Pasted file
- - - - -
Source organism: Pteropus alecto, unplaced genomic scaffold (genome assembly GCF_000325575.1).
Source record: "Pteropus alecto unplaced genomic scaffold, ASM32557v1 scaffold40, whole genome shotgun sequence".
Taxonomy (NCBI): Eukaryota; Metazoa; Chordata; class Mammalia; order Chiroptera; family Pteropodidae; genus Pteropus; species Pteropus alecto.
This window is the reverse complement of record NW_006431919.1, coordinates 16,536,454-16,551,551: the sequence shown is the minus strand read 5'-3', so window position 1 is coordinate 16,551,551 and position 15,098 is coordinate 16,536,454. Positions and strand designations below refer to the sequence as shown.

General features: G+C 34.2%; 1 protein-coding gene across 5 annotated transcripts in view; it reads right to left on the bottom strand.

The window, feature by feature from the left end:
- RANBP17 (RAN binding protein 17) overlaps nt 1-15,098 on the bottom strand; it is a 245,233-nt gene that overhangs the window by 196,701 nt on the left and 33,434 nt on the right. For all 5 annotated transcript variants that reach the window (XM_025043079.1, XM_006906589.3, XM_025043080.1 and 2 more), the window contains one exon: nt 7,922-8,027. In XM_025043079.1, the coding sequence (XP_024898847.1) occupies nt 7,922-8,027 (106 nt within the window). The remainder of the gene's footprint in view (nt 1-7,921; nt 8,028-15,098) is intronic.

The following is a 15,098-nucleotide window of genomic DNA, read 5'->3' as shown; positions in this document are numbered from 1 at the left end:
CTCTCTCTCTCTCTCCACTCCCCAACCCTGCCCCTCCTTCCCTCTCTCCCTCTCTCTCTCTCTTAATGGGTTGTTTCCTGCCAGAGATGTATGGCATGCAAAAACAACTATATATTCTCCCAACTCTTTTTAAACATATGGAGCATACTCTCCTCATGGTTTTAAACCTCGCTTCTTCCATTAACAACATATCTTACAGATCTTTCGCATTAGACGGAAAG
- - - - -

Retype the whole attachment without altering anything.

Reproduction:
Source organism: Pteropus alecto, unplaced genomic scaffold (genome assembly GCF_000325575.1).
Source record: "Pteropus alecto unplaced genomic scaffold, ASM32557v1 scaffold40, whole genome shotgun sequence".
Taxonomy (NCBI): Eukaryota; Metazoa; Chordata; class Mammalia; order Chiroptera; family Pteropodidae; genus Pteropus; species Pteropus alecto.
This window is the reverse complement of record NW_006431919.1, coordinates 16,536,454-16,551,551: the sequence shown is the minus strand read 5'-3', so window position 1 is coordinate 16,551,551 and position 15,098 is coordinate 16,536,454. Positions and strand designations below refer to the sequence as shown.

General features: G+C 34.2%; 1 protein-coding gene across 5 annotated transcripts in view; it reads right to left on the bottom strand.

The window, feature by feature from the left end:
- RANBP17 (RAN binding protein 17) overlaps nt 1-15,098 on the bottom strand; it is a 245,233-nt gene that overhangs the window by 196,701 nt on the left and 33,434 nt on the right. For all 5 annotated transcript variants that reach the window (XM_025043079.1, XM_006906589.3, XM_025043080.1 and 2 more), the window contains one exon: nt 7,922-8,027. In XM_025043079.1, the coding sequence (XP_024898847.1) occupies nt 7,922-8,027 (106 nt within the window). The remainder of the gene's footprint in view (nt 1-7,921; nt 8,028-15,098) is intronic.

The following is a 15,098-nucleotide window of genomic DNA, read 5'->3' as shown; positions in this document are numbered from 1 at the left end:
CTCTCTCTCTCTCTCCACTCCCCAACCCTGCCCCTCCTTCCCTCTCTCCCTCTCTCTCTCTCTTAATGGGTTGTTTCCTGCCAGAGATGTATGGCATGCAAAAACAACTATATATTCTCCCAACTCTTTTTAAACATATGGAGCATACTCTCCTCATGGTTTTAAACCTCGCTTCTTCCATTAACAACATATCTTACAGATCTTTCGCATTAGACGGAAAG